My Controversial Marriage

As a leading feminist voice, Valenti’s decision to tie the knot sparked plenty of heat.
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TRANSCRIPT

Question: How do you feel about the controversy related to your marriage?

Jessica Valenti: You know, on Feministing it was overwhelmingly positive and supportive when I got married, and most of my commenters were extremely happy and expressed as much. I think it's one of the difficulties in being kind of a public or semipublic figure in any sort of political movement, that everything that you do is analyzed, especially when you're online and especially when you choose to write about your personal life, which I have done to a large degree. It kind of goes with the territory. But when I did get married, and specifically after I got married and the New York Times style section featured my wedding in the vows column, which is really traditionally kind of seen as an elitist column, and it is, but I was happy to be in it. I thought it was good that they were covering a feminist wedding.

And after that happened and people seemed so upset by it, I kind of had to just let it go, you know. You have to have your personal life, and at the end of the day I think what people forget, especially when you're online, is that you're a person too, right, and that you're not this ideal of feminism, that everything you do like feminism just like falls in your wake. That's not how it happens. Like we're all trying to negotiate a really difficult and sexist world the best way that we know how, and we all make decisions that are right for us, and some of our decisions might not be right for everyone else.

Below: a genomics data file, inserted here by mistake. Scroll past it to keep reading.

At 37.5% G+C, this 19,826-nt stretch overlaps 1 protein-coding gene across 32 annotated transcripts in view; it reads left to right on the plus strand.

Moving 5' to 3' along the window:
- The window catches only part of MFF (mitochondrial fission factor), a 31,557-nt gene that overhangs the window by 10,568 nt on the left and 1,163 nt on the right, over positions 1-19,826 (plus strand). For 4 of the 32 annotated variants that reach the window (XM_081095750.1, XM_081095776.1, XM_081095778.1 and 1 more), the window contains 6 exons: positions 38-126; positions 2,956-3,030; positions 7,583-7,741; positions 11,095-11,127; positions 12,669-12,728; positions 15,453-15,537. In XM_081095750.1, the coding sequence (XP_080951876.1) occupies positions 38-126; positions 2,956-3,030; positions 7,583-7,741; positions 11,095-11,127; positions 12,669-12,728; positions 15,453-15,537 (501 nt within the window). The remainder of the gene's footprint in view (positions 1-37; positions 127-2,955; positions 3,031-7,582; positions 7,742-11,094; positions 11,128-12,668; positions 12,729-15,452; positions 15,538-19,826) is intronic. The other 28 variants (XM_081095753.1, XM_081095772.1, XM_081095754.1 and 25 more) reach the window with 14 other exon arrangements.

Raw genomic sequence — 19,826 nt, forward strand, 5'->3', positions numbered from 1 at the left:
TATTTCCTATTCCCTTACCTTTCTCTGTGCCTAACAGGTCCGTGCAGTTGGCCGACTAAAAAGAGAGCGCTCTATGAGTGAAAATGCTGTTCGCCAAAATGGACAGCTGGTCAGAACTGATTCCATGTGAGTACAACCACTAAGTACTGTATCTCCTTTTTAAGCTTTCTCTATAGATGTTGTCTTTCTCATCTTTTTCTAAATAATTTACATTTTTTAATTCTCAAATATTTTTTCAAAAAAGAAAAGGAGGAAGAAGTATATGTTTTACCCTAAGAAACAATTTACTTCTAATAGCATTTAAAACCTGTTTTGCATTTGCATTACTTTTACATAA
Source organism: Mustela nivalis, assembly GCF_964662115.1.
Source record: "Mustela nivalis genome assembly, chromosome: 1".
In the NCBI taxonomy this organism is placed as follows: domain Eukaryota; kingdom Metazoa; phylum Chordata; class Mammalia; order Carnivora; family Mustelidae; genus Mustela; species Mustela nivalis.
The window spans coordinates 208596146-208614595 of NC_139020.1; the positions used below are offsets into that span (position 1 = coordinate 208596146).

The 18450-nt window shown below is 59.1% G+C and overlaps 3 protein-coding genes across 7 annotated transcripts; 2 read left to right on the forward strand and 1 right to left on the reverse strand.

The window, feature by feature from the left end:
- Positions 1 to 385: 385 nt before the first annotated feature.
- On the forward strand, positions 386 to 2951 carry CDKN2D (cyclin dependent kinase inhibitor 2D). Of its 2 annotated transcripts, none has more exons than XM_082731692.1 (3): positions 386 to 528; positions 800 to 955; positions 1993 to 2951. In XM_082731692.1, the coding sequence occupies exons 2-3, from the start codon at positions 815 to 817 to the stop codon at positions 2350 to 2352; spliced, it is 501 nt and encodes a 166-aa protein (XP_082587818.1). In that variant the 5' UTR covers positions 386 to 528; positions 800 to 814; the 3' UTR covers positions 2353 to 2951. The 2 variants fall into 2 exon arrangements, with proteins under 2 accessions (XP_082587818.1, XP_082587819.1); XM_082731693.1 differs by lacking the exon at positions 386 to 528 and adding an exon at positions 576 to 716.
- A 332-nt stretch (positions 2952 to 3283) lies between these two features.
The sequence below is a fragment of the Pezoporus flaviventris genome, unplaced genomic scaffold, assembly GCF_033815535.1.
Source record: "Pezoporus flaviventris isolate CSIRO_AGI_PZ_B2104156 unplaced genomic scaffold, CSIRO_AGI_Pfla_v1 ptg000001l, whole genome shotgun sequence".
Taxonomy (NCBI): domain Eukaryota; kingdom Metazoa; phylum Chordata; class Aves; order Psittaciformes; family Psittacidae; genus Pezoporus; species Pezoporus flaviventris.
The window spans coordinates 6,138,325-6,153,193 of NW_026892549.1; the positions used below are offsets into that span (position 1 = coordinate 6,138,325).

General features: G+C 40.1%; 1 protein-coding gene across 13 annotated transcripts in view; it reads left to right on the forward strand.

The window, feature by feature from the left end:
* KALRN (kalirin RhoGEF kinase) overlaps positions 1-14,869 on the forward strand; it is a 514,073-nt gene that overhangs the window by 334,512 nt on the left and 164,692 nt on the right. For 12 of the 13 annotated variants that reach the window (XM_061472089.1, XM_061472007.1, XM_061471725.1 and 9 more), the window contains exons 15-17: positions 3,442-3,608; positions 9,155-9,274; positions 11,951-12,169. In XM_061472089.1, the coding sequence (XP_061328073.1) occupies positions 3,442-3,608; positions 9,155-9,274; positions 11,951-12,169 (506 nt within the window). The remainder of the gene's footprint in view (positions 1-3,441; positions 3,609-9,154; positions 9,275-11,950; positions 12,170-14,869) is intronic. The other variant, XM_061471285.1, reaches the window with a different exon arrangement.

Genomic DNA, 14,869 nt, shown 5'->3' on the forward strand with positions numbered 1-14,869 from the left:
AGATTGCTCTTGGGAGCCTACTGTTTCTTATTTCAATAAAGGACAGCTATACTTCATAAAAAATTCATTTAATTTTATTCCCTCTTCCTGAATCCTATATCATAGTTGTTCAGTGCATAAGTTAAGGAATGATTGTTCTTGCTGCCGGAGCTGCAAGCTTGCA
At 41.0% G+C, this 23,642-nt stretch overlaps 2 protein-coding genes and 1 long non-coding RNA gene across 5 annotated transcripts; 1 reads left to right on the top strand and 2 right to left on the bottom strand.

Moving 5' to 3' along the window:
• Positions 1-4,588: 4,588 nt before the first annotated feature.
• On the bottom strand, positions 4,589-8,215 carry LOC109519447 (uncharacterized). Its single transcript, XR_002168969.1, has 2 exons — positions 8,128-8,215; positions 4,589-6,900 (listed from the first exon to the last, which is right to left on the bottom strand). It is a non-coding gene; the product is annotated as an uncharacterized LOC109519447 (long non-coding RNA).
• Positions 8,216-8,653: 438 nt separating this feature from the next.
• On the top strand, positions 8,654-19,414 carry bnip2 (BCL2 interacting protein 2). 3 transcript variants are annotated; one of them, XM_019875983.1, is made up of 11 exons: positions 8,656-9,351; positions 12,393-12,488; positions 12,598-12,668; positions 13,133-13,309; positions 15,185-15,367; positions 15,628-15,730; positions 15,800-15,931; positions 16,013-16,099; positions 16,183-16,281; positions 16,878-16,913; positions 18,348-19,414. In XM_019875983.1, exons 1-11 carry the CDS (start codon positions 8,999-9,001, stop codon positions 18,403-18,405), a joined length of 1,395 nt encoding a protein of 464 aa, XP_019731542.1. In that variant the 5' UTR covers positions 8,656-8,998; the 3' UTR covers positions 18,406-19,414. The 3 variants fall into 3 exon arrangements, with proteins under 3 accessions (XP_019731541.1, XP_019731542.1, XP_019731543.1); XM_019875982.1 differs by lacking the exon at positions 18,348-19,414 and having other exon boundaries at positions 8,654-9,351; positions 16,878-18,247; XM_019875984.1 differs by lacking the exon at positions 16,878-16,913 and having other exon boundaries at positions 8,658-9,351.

And when we got married, we did the best that we could to kind of incorporate our politics and our feminism into the wedding. It was difficult for us because when we got engaged it was right after Prop 8 happened in California, so we had a lot of conversation about shall we get married at all, shall we wait until everyone can get married? But to us it felt like a really passive thing to do, to just not do something as a way of expressing politics. So for us, what we did was, in our ceremony, same-sex marriage was kind of a part of what our officiant talked about in the ceremony. We donated to an organization that fights for same-sex marriage rights, and we indicated as much like on little cards on the table. And it was something that was just a part of the ceremony, and for us and probably for a lot of my family members, extended family members, who maybe are more conservative, that was kind of a radical thing for them to hear. And that seemed more active to us, more activist to us, than not doing anything. So that was the right decision for us. It certainly doesn't change anything that's going on in the world, and it certainly doesn't make marriage a fair institution or a not-sexist institution, but it was the way we went about it.

 

Question: Can feminism be compatible with traditional institutions?

Jessica Valenti: That's a hard question! I think that almost all traditional institutions are sexist, and they're probably racist and homophobic, and they're all of these things. But a lot of them, like marriage, are too embedded into the culture to give up. Like people are not going to give up marriage. But we can try to make it more fair. We can try to change that institution and make it more equal. And I do think that's happening. I do think that people are aware of that, and I think that that's really the best we can do.

 Recorded December 11, 2009